According to StayTeen.org,
“Parenthood is the leading reason why teen girls drop out of school . . . Less than half of teen mothers ever graduate from high school and fewer than 2% earn a college degree by age 30.
Children of teen mothers do worse in school than those born to older parents—they are 50% more likely to repeat a grade, are less likely to complete high school than the children of older mothers, and have lower performance on standardized tests.”
There are those who believe that early childhood education should begin at age three or four. However, early childhood education must begin with the parents, before the child is ever born.
As soon as a school age girl becomes pregnant, both her and the father of the baby should be enrolled in a Young Parents program. Generally these young people have no clue as to the problems they will encounter as parents and have even less knowledge and understanding about how to solve those problems.
A comprehensive program, with wrap-around services for both the mother and father, would include a life skills work readiness program in addition to college and career path programs. These young parents must be taught how to care for themselves first, then for the person with whom they chose to have sexual relations, and most importantly, both parents must learn to care for the child.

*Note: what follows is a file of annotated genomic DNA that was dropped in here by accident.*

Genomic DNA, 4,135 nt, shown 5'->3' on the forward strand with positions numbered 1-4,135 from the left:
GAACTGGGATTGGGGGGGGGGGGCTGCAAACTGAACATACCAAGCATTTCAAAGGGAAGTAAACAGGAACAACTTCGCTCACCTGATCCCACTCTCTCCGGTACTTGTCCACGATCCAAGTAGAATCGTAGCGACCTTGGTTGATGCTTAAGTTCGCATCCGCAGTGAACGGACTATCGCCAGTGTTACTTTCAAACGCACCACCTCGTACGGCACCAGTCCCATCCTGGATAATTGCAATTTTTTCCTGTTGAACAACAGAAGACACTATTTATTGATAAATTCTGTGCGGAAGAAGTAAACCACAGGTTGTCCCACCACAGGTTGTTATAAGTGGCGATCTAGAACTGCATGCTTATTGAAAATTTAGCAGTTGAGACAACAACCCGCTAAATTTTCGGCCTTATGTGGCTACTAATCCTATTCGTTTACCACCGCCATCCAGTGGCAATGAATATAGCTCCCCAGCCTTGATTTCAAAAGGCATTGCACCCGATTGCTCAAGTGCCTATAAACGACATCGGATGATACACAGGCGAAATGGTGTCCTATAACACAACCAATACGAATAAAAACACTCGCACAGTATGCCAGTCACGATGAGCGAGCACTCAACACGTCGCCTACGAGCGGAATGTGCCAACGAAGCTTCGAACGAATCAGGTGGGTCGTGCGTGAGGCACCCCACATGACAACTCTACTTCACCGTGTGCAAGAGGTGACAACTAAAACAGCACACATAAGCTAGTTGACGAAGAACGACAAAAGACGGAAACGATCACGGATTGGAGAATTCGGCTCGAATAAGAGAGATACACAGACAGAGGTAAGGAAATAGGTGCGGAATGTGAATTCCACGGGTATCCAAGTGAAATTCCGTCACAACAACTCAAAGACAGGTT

Young parents can be taught how to manage a household account for math credit. They can be taught how to properly manage their diet and that of the baby for health credit. Learning to play with the baby, a crucial part of the child’s schema building process, can be a PE credit and, most importantly, reading to the child, in utero and after birth can most definitely be an English credit.
Once the child is born, the family can attend school together, in the same building to have breakfast and lunch and even dinner together. By Kindergarten, a five year family relationship has been fostered and educational success for all three individuals is now more likely.
Our society will be whole again when our families are whole again.
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